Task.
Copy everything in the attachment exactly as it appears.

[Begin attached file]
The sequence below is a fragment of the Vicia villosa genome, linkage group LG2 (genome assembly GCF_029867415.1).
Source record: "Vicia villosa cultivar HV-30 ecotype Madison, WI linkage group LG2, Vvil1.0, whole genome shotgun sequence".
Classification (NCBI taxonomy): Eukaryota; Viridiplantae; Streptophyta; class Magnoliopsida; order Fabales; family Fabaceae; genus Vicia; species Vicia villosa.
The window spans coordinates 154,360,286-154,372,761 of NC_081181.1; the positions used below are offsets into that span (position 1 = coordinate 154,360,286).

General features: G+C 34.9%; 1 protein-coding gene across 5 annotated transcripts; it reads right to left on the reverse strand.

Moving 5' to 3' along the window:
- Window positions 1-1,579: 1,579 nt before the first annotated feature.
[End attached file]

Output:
The sequence below is a fragment of the Vicia villosa genome, linkage group LG2 (genome assembly GCF_029867415.1).
Source record: "Vicia villosa cultivar HV-30 ecotype Madison, WI linkage group LG2, Vvil1.0, whole genome shotgun sequence".
Classification (NCBI taxonomy): Eukaryota; Viridiplantae; Streptophyta; class Magnoliopsida; order Fabales; family Fabaceae; genus Vicia; species Vicia villosa.
The window spans coordinates 154,360,286-154,372,761 of NC_081181.1; the positions used below are offsets into that span (position 1 = coordinate 154,360,286).

General features: G+C 34.9%; 1 protein-coding gene across 5 annotated transcripts; it reads right to left on the reverse strand.

Moving 5' to 3' along the window:
- Window positions 1-1,579: 1,579 nt before the first annotated feature.